Monday, June 16, 2008

The C Word...Chris.

In March, by writing this post HERE, I tried to describe what it is like to hear the words,"You have cancer."

Apparently there is something that feels much, much worse.

The school where I have been subbing has a 'no cell phones' rule. You never see a teacher or an administrator talking on a cell phone. It is kind of cool. It gives the school an old-fashioned feel. I always bring my cell phone so that I have a clock. This way I can surreptitiously count down the minutes until I can say the most glorious words known to all substitute teachers across the world,"Children you may go to recess."

When my mother-in-law's name came up on my phone, I immediately felt an uneasiness. Chris always calls Steven's phone, not mine. They talk at least once a week. Thinking I would uphold the rules, and talk to her on a break, I didn't answer. When the phone lit up again seconds later, I excused myself from the first grade classroom.

I answered and Chris said,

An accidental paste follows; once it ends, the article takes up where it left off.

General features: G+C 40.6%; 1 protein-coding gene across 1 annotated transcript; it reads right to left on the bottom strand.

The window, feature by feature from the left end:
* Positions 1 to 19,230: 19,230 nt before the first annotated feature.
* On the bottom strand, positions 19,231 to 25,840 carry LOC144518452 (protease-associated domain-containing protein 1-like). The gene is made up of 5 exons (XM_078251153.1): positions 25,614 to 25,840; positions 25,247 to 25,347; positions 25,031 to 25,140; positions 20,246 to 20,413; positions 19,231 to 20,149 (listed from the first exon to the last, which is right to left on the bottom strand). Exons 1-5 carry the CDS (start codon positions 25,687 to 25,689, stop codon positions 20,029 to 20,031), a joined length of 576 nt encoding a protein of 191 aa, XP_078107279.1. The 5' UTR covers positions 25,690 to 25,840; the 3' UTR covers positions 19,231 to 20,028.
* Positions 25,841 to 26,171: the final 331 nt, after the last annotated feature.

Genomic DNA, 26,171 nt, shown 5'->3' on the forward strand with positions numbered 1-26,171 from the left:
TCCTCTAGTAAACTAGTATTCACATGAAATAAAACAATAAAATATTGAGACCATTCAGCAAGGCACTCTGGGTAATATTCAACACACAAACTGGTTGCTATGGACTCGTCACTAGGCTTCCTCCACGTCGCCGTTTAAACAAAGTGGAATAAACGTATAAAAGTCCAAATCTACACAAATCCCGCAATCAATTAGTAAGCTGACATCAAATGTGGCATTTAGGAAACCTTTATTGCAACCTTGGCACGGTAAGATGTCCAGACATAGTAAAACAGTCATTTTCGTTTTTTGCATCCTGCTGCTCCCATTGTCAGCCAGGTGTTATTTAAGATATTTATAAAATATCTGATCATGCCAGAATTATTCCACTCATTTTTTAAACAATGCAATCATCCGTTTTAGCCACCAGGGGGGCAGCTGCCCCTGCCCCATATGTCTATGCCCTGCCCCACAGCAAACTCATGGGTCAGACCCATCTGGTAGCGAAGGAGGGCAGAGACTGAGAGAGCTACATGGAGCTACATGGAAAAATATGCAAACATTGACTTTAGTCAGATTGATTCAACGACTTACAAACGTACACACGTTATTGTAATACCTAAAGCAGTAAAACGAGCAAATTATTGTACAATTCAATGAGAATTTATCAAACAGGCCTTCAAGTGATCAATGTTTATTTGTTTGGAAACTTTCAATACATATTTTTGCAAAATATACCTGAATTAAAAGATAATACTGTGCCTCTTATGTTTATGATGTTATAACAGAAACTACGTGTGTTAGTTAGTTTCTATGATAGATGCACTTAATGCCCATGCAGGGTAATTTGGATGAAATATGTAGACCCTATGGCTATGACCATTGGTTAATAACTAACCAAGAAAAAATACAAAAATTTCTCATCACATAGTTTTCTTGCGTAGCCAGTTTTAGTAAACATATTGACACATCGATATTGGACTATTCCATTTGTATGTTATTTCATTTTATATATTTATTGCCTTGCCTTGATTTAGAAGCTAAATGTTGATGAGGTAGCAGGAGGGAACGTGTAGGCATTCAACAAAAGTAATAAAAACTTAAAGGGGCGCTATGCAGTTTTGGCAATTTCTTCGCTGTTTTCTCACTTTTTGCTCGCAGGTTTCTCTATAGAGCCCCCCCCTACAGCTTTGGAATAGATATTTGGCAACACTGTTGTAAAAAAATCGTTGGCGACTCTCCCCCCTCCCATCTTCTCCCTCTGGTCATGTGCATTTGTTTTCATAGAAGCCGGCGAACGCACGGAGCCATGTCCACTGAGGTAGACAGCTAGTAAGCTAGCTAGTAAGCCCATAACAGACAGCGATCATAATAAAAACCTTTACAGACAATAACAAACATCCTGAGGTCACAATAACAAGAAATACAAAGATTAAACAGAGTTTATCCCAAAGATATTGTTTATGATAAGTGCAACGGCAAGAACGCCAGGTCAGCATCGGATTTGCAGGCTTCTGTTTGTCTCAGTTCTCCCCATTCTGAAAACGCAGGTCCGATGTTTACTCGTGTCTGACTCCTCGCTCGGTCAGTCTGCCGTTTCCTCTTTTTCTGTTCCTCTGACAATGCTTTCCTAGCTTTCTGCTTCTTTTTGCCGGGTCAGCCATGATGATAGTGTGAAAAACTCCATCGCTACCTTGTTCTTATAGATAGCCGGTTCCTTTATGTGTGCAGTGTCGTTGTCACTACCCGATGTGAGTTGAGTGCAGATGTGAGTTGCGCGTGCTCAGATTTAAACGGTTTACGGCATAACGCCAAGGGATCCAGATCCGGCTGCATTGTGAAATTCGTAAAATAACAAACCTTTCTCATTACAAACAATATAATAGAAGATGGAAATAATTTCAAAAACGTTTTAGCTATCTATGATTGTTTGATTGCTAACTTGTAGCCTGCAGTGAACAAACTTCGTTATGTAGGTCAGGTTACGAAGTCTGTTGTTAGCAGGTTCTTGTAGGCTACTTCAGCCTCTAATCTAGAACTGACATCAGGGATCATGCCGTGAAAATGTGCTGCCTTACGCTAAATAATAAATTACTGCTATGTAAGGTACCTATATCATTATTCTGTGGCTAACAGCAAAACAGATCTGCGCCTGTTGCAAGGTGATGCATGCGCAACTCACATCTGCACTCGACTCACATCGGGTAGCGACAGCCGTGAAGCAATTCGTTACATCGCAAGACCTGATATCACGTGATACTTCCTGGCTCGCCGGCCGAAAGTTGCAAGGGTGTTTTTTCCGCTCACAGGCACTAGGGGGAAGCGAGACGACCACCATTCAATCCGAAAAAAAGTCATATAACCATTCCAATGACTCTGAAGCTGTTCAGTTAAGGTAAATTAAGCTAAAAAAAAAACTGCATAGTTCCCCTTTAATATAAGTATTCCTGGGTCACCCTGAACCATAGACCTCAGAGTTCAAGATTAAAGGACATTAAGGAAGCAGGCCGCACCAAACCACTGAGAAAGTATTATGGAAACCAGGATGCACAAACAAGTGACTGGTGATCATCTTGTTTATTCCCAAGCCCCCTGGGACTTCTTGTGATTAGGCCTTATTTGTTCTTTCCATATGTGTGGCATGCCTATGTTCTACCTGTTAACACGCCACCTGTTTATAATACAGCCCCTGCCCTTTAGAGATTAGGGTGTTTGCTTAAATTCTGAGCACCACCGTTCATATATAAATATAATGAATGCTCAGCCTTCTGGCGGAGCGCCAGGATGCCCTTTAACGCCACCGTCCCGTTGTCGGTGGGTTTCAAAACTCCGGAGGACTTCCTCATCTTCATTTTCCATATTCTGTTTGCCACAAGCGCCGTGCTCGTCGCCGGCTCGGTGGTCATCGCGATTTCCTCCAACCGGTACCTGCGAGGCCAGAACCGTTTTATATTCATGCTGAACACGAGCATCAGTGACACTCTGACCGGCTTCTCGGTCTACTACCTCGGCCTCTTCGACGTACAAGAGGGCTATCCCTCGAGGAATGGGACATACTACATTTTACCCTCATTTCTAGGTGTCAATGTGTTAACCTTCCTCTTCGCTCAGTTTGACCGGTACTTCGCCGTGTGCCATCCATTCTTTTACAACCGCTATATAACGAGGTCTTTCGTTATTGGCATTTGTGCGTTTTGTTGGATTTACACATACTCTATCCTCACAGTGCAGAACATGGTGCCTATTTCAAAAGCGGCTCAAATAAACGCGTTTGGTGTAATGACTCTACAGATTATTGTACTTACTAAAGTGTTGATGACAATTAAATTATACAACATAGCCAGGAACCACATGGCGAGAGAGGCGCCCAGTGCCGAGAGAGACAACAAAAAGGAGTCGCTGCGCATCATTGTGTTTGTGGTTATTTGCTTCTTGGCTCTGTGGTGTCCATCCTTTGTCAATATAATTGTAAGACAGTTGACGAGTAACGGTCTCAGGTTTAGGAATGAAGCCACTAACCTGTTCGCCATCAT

"I have a brain tumor, I need to talk to Stevy but I don't know his number."

I spent the next three minutes insisting that she of course DID NOT have a brain tumor. I said that there was NO WAY she could have a brain tumor. She told me that her GP had given her an MRI and there was a tumor on it. I went on about GPs knowing NOTHING about MRIs, that of course it was a mistake, and what was this buffoon's number!? She gave me a number and asked me to call Steven and have him call her. I told her to calm down. I assured her that this was a mistake, that we would work this out and get to the bottom of this egregious error. I told her not to worry.